Newsflash–Greensboro might turn down Justice Dept. grant

Over the years of following local government, I’ve come to the conclusion that there not a federal grant out there local politicians don’t like. Heaven forbid they would turn their nose up at so-called “free money,” as they like to call it.

Bt the Rhino Times reports the Greensboro City Council is “likely” to turn down a $138,000 grant from the US Department of Justice. I probably don’t even need to tell you why, but here it is:

At the Tuesday, Jan. 7 meeting, three councilmembers – Sharon Hightower, Michelle Kennedy and Yvonne Johnson – said they would vote against accepting the grant money because they disagree with the actions of the Immigration and Customs Enforcement (ICE) division of the Department of Homeland Security.

….Kennedy said that she was in favor of holding a public hearing, but she added, ”There is no scenario where I would have voted for the City of Greensboro to participate with ICE which in my opinion is the most ethically bankrupt federal agency that exists today.”

Crazy thing is—as Rhino editor John Hammer reports—“something about the grant” was approved at the council’s Dec. 17th meeting, and the council did not know they had voted for it until it was brought to their attention by a speaker from the floor. So when they thought it plain old “free money,” they were all for it.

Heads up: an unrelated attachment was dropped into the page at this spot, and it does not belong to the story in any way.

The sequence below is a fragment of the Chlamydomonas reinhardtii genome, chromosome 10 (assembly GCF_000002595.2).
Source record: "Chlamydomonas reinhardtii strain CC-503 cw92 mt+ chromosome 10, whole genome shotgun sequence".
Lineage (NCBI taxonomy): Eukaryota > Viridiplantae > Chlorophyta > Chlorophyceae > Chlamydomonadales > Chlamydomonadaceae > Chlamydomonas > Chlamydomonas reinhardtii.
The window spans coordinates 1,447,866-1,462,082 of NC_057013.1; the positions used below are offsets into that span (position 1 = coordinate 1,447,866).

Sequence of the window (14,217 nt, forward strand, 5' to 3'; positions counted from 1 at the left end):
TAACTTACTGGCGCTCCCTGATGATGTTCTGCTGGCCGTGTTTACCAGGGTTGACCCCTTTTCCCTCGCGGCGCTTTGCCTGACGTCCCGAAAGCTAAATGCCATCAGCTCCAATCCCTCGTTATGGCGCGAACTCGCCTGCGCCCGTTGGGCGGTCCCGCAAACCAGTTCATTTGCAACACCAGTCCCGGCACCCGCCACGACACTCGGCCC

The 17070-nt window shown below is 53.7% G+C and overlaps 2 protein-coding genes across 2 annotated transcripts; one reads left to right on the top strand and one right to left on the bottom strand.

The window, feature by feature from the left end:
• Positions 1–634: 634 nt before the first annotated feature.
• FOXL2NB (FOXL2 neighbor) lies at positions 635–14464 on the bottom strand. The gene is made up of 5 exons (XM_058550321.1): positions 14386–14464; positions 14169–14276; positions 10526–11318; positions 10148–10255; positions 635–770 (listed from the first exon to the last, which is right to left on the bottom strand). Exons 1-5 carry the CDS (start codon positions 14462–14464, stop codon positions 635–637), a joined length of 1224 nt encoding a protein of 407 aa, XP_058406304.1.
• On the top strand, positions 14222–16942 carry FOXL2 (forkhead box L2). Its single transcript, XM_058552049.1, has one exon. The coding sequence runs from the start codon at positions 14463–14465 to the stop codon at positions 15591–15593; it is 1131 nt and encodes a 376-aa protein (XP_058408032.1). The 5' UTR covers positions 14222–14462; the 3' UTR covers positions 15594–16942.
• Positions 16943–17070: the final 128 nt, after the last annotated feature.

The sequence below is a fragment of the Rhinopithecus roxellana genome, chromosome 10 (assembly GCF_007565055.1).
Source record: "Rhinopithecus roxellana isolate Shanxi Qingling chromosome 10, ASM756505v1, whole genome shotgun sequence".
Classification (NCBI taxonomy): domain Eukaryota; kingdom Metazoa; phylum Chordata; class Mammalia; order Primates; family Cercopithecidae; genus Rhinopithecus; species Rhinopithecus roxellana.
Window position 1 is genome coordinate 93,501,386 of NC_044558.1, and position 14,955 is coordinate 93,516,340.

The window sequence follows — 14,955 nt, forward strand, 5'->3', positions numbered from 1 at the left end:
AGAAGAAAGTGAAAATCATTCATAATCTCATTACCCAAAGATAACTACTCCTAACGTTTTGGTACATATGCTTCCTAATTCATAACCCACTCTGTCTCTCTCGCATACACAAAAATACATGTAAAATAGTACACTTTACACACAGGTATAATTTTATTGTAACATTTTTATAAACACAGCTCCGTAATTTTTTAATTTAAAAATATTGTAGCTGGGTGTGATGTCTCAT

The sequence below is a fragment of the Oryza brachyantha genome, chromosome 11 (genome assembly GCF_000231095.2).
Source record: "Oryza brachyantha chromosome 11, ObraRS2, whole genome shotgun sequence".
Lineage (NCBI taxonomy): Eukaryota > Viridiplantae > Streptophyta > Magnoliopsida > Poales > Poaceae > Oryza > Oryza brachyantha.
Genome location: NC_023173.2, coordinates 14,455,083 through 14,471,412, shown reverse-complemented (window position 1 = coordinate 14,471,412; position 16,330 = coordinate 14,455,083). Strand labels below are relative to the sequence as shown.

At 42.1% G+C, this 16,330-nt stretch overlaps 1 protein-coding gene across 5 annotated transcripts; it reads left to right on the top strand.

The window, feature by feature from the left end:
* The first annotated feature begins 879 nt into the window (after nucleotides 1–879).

One other thing–$138,000 is only Greensboro’s share of the larger $250,000 grant to be be divided among Gboro, High Point and Guilford County. Hammer reports “Greensboro is the lead agency for this federal grant,” so if Greensboro does turn down the $138,000 from the federal government, “it could affect the money going to High Point and the Sheriff’s Department.” Furthermore, Assistant City Manager Trey Davis “explained several times that the Greensboro Police Department did not collect information on the immigration status on people, so it didn’t have information to share with ICE.”

This is the city government we get when only 12 percent of the population turns out to vote.

Sam Hieb / Contributing Editor

Sam Hieb is freelance journalist from Greensboro, North Carolina. He is a contributing editor for Carolina Journal and for Piedmont Publius, a blog that focuses on political a...

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